Kitty Wells, country music's acknowledged first female superstar, died yesterday at her Tennessee home.
Her leap to stardom with the much-loved standard, It Wasn't God Who Made Honky Tonk Angels, almost didn't happen. She had been singing and perform since 1936, a year before she married her husband of more than 70 years, Johnnie Wright. In 1952, she was on the verge of retiring to become a fulltime wife and mother. But she agreed to record Honky Tonk Angels to collect the union-scale fee.
Angels became an instant hit, despite being initially banned by NBC radio and the Grand Ole Opry (too racy). Not only did the recording top the country charts for six weeks, it also made it onto the pop Top 40, forcing Nashville to rethink its belief that women country singers would not be money makers.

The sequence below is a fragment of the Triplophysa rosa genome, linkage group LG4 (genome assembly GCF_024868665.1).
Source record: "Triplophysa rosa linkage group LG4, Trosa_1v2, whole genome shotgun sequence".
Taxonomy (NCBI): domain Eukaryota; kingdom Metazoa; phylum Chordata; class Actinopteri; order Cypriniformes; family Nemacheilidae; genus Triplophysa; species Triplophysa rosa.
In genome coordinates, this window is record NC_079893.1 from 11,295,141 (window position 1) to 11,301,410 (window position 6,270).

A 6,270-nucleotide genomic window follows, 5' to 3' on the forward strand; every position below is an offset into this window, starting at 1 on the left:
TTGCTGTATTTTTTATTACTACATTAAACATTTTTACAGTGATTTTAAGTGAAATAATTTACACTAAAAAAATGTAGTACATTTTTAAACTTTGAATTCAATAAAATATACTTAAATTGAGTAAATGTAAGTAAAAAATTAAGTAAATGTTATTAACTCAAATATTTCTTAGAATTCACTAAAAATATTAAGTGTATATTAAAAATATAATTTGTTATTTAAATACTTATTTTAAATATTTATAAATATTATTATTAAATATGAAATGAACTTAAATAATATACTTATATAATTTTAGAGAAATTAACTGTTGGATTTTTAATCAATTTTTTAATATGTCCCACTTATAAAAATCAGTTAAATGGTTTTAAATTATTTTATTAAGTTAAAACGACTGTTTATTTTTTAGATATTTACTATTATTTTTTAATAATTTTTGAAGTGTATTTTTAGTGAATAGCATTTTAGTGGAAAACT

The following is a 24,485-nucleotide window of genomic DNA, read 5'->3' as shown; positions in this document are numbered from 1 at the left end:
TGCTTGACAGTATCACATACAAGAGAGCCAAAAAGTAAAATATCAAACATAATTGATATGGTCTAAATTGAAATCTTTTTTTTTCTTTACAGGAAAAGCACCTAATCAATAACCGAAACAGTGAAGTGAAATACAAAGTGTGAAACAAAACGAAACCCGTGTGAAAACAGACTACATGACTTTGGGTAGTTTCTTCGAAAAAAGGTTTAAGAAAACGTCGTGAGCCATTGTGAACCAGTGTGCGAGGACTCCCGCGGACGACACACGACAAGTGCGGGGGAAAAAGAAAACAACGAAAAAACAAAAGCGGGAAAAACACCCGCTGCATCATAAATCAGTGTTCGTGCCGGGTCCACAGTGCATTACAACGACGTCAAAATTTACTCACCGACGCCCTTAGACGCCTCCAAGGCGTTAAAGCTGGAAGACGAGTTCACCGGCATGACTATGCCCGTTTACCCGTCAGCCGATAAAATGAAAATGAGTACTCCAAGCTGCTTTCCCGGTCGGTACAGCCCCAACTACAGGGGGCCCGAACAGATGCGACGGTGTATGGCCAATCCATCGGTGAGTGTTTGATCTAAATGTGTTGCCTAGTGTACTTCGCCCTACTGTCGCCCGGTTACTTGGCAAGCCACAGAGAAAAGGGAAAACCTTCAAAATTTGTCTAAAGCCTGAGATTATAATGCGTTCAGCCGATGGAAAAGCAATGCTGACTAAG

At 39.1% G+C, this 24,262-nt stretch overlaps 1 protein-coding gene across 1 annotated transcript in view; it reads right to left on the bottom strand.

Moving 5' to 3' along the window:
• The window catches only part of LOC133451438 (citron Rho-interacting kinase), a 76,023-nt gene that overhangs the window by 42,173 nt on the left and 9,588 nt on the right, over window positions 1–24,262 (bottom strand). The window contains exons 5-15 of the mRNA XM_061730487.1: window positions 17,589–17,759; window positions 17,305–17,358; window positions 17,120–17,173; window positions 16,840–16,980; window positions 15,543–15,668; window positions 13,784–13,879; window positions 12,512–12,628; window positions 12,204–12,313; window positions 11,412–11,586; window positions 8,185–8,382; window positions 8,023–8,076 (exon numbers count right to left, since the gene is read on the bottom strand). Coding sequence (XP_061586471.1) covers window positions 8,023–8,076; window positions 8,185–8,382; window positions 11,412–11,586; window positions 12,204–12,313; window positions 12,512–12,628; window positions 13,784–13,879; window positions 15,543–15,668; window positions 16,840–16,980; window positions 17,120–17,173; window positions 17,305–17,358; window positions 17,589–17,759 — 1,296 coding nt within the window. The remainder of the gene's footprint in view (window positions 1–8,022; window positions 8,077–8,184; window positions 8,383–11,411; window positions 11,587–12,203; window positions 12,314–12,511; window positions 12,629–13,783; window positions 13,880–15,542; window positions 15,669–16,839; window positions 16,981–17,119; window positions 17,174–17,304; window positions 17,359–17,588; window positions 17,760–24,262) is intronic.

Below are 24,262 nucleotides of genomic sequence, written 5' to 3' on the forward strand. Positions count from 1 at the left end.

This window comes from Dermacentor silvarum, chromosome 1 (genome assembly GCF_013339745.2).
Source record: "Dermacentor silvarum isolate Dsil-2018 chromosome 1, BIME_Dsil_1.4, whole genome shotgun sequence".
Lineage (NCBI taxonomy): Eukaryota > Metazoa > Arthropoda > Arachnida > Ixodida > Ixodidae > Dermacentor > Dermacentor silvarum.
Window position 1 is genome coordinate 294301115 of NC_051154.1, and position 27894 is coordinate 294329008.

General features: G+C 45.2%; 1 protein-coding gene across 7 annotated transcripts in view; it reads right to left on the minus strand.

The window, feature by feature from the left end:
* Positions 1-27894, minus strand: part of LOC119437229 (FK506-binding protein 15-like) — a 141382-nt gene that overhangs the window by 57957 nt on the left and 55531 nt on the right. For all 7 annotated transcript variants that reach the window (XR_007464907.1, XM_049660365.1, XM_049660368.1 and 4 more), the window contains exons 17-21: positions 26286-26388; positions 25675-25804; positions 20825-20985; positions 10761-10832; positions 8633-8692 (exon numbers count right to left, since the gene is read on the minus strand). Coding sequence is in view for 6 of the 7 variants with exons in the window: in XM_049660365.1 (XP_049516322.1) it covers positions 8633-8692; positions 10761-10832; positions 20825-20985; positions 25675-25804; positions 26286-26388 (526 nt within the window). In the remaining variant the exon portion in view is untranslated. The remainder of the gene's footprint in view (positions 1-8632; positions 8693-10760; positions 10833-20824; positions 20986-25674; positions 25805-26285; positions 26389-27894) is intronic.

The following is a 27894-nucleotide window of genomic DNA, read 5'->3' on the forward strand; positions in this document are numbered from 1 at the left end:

Ms. Wells was inducted into the Country Music Hall of Fame in 1976. Fifteen years later, she became the third country western performer (after Hank Williams and Roy Acuff) to receive a lifetime achievement award from the National Academy of Recording Arts and Sciences.
Ms. Wells, who was 92, died of complications from a stroke. Her survivors include two children, eight grandchildren, 12 great-grandchildren, and five great-great-grandchildren.